Submitted by University of Michigan: Erb Institute | Business for Sustainability
The term “environmental justice” still may be unfamiliar to some people, but you don’t have to be familiar with it to understand what it means when you see it. With the Flint water crisis and the aftermath of Hurricane Katrina, the people who were hit hardest were poor and black. “What Flint did was make environmental justice a mainstream concept,” said Charles Lee, a senior policy advisor at the EPA, on a panel at the recent Michigan Environmental Justice Summit. “It became something everybody can visualize, and no one can deny that it exists.”
Environmental justice is not a new concept, but when people began advocating for it decades ago, it didn’t even have a name. Now, it is gaining traction in the mainstream: The U.S. Environmental Protection Agency (EPA) has an office devoted to it, and Michigan has designated an Environmental Justice Public Advocate. The Michigan Environmental Justice Summit, convened by the School for Environment and Sustainability, commemorated the 30th anniversary of the Michigan Conference on Race and the Incidence of Environmental Hazards, which helped put environmental justice on the EPA’s radar.
Low-income black and brown people have long borne the brunt of toxic pollution. Beverly Wright, founder and executive director of the Deep South Center for Environmental Justice, talked about her work decades ago in a black community so poisoned by pollution that people’s window screens were rusting and falling off their windows, they were waking up with nosebleeds, and many of them were dying.
“It was a mixture of racism, segregation, Jim Crow—all of that stuff was going on—making us poorer and sicker than our white counterparts.”
These panelists entered the environmental justice movement at different times and from different perspectives. They explained how advocates still face resistance for arguing that environmental justice is an essential part of efforts to address environmental problems.
Rhiana Gunn-Wright said that, in her work as an architect of the Green New Deal, she started “seeing up close how much people wanted to combat the climate crisis without ever touching justice. I didn’t realize that tendency was so deep—and among so many people I would have thought of as allies,” she explained. Over and over, people who had devoted their careers to fighting the climate crisis resisted including environmental justice.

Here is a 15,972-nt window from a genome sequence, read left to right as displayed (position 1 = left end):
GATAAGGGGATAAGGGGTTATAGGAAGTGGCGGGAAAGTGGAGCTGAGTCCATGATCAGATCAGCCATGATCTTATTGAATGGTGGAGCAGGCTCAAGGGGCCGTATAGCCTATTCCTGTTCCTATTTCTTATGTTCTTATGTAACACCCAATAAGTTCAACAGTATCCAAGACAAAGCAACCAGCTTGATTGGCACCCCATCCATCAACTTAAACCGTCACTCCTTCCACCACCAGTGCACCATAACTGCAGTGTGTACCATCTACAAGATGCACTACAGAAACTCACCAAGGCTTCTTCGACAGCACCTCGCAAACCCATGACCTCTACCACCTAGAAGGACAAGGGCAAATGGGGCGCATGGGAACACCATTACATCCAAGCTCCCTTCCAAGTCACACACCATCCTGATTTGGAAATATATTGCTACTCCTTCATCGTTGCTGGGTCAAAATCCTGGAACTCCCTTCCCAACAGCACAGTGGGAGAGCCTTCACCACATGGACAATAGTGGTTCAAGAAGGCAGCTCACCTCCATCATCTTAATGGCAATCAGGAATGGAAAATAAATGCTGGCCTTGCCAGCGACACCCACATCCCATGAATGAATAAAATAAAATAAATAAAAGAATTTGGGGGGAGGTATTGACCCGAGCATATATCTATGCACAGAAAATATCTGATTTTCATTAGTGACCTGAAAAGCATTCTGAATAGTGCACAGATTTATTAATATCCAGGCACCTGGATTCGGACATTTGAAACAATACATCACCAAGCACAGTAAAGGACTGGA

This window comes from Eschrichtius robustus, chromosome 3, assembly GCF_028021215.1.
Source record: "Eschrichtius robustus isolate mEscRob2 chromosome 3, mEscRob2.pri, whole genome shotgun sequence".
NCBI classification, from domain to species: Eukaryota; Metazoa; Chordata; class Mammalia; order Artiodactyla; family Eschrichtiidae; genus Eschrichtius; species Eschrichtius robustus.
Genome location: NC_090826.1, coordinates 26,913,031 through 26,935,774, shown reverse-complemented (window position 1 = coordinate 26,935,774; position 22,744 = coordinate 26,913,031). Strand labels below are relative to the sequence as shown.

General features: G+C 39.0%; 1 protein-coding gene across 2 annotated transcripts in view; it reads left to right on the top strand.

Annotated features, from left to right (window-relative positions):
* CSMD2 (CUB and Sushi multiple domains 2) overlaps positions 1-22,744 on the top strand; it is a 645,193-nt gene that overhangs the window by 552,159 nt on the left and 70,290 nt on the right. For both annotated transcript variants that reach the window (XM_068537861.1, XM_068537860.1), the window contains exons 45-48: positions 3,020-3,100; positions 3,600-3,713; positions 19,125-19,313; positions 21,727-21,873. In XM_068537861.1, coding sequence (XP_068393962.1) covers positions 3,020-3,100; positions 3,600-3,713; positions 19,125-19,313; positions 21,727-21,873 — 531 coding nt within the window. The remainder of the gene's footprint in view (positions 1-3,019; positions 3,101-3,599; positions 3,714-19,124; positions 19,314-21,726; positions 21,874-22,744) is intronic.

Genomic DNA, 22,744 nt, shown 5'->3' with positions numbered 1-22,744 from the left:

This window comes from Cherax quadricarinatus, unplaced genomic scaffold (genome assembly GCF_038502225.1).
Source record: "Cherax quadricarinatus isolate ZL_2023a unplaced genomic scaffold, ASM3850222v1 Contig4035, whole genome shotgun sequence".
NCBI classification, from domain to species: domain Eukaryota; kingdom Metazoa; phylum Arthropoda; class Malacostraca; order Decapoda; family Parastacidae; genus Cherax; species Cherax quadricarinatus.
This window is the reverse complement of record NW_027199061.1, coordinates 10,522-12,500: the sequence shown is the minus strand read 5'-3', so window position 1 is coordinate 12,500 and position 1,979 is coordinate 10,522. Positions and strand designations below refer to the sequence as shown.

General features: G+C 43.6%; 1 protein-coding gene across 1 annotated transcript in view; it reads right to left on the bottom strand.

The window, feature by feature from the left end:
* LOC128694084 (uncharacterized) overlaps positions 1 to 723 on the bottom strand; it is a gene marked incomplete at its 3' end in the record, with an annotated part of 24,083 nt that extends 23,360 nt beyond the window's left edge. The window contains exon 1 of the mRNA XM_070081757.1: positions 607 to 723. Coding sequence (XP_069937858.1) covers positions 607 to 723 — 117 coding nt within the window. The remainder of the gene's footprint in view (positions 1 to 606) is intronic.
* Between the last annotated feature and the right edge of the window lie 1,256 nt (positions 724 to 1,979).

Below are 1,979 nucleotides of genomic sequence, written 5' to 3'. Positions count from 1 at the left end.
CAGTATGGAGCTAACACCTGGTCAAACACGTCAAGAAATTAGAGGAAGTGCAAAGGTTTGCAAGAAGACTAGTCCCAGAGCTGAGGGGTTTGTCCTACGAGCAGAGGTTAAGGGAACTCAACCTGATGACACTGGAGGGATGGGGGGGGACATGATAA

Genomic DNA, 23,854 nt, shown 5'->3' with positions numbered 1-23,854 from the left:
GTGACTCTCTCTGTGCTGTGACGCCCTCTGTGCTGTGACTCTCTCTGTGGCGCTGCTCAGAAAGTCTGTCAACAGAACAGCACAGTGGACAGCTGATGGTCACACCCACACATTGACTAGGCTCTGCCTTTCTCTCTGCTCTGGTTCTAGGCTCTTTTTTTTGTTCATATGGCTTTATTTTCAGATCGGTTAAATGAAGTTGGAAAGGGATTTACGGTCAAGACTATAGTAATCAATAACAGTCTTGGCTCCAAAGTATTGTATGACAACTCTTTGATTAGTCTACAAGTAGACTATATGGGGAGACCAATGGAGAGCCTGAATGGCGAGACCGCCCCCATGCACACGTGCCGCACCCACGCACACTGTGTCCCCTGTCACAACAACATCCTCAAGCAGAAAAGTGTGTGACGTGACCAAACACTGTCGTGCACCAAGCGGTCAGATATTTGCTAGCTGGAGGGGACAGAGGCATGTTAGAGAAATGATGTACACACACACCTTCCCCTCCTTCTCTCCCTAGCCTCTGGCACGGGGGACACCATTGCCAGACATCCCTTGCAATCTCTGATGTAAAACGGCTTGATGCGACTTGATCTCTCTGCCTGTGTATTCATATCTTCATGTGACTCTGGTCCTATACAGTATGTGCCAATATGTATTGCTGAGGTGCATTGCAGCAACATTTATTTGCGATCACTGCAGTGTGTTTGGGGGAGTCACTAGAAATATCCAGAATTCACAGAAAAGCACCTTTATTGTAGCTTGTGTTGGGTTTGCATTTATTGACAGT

But you can’t talk about climate action and not talk about environmental justice, the panelists agreed. “Any framework dealing with the environment that doesn’t include justice is inadequate,” said Robert Bullard, known as the father of environmental justice.
Another challenge is that different groups with shared interest in environmental justice often don’t work together, said Regina Strong, Environmental Justice Public Advocate at the Michigan Department of Environment, Great Lakes and Energy. She recalled her previous work with the Sierra Club:
“Those who were experiencing environmental injustices were typically black and brown folks, and many of the climate activists and Sierra Club volunteers that I worked with, and other folks, were white folks—who really want to change the world, too—but these groups never talked to each other.”
The panelists stressed the importance of empowering the people who are the most affected to speak for themselves, and making sure they have a seat at the table.
As the environmental justice movement has matured, “we’ve expanded the definition of what environmentalism is,” Bullard said. “Environmentalism is more than leisure-time activities, something reserved for white middle class”—the environment includes the places where we live, work, worship, play, and learn, as well as the physical and natural world. Environmentalism is “for everybody, and it’s inclusive,” he said.
The progress that the environmental justice movement has made has depended on the combined efforts of many divergent groups. Lee noted that as the topic has matured, it has become the focus of hundreds of university courses, numerous scientific journal articles, and policies and statutes in at least 40 states.
And continued progress will depend on government, academia, environmental nonprofits, community groups, and business.
In recent years, the concept of sustainability has broadened to include social issues along with environmental ones. At the same time, organizations have made DEI a more central part of what they do. Many businesses have shifted their focus on the bottom line to the triple bottom line: people, planet and prosperity.
The effect of a product or service includes its effect on people: Do the environmental impacts degrade water quality for people who live near the plant? How does a city’s decision about where to put a landfill affect residents—and which residents?
Academic institutions have also shifted their approach to include social, environmental and economic sustainability. “This is an exciting time in sustainability. When the Erb Institute was founded nearly 25 years ago, we were specifically focused on environment. Today, we have grown to work on a broad range of social, environmental, labor and human-rights impacts of business. We aim to leverage the private sector to fulfill its role in environmental justice,” said Erb Institute Managing Director Terry Nelidov.
For the same reasons the concept of sustainability has broadened, environmental justice may be the next issue to go mainstream. It is inextricably intertwined with the climate crisis, which every sector of society has an interest in mitigating.